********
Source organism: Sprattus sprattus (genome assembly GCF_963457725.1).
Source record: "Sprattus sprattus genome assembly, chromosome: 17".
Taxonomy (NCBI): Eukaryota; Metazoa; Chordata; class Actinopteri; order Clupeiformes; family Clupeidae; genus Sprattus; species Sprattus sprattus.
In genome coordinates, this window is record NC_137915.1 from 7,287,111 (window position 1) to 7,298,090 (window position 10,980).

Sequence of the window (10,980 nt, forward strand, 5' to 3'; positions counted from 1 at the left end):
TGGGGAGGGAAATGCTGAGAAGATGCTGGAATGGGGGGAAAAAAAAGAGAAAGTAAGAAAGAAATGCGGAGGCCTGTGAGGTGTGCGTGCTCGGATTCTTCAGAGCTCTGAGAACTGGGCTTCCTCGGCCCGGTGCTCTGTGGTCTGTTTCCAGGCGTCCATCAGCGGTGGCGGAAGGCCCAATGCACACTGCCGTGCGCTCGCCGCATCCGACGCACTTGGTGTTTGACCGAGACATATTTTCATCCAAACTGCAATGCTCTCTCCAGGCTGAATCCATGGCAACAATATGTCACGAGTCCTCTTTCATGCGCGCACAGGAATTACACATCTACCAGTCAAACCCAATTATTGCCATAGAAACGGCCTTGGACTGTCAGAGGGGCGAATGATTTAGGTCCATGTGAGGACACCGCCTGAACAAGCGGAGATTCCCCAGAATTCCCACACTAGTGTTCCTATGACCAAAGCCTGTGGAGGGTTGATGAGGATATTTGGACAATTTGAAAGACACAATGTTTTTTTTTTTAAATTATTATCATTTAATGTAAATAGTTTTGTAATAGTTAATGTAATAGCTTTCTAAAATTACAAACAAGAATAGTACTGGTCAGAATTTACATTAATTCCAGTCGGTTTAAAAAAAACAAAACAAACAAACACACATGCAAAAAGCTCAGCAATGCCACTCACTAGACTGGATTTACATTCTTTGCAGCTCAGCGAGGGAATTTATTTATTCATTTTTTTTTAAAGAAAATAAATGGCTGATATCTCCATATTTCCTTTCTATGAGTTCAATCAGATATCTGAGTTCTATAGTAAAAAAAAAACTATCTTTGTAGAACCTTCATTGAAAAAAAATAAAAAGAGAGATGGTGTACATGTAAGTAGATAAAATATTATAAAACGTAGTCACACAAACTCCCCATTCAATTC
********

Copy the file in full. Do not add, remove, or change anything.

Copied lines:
Source organism: Sprattus sprattus (genome assembly GCF_963457725.1).
Source record: "Sprattus sprattus genome assembly, chromosome: 17".
Taxonomy (NCBI): Eukaryota; Metazoa; Chordata; class Actinopteri; order Clupeiformes; family Clupeidae; genus Sprattus; species Sprattus sprattus.
In genome coordinates, this window is record NC_137915.1 from 7,287,111 (window position 1) to 7,298,090 (window position 10,980).

Sequence of the window (10,980 nt, forward strand, 5' to 3'; positions counted from 1 at the left end):
TGGGGAGGGAAATGCTGAGAAGATGCTGGAATGGGGGGAAAAAAAAGAGAAAGTAAGAAAGAAATGCGGAGGCCTGTGAGGTGTGCGTGCTCGGATTCTTCAGAGCTCTGAGAACTGGGCTTCCTCGGCCCGGTGCTCTGTGGTCTGTTTCCAGGCGTCCATCAGCGGTGGCGGAAGGCCCAATGCACACTGCCGTGCGCTCGCCGCATCCGACGCACTTGGTGTTTGACCGAGACATATTTTCATCCAAACTGCAATGCTCTCTCCAGGCTGAATCCATGGCAACAATATGTCACGAGTCCTCTTTCATGCGCGCACAGGAATTACACATCTACCAGTCAAACCCAATTATTGCCATAGAAACGGCCTTGGACTGTCAGAGGGGCGAATGATTTAGGTCCATGTGAGGACACCGCCTGAACAAGCGGAGATTCCCCAGAATTCCCACACTAGTGTTCCTATGACCAAAGCCTGTGGAGGGTTGATGAGGATATTTGGACAATTTGAAAGACACAATGTTTTTTTTTTTAAATTATTATCATTTAATGTAAATAGTTTTGTAATAGTTAATGTAATAGCTTTCTAAAATTACAAACAAGAATAGTACTGGTCAGAATTTACATTAATTCCAGTCGGTTTAAAAAAAACAAAACAAACAAACACACATGCAAAAAGCTCAGCAATGCCACTCACTAGACTGGATTTACATTCTTTGCAGCTCAGCGAGGGAATTTATTTATTCATTTTTTTTTAAAGAAAATAAATGGCTGATATCTCCATATTTCCTTTCTATGAGTTCAATCAGATATCTGAGTTCTATAGTAAAAAAAAAACTATCTTTGTAGAACCTTCATTGAAAAAAAATAAAAAGAGAGATGGTGTACATGTAAGTAGATAAAATATTATAAAACGTAGTCACACAAACTCCCCATTCAATTC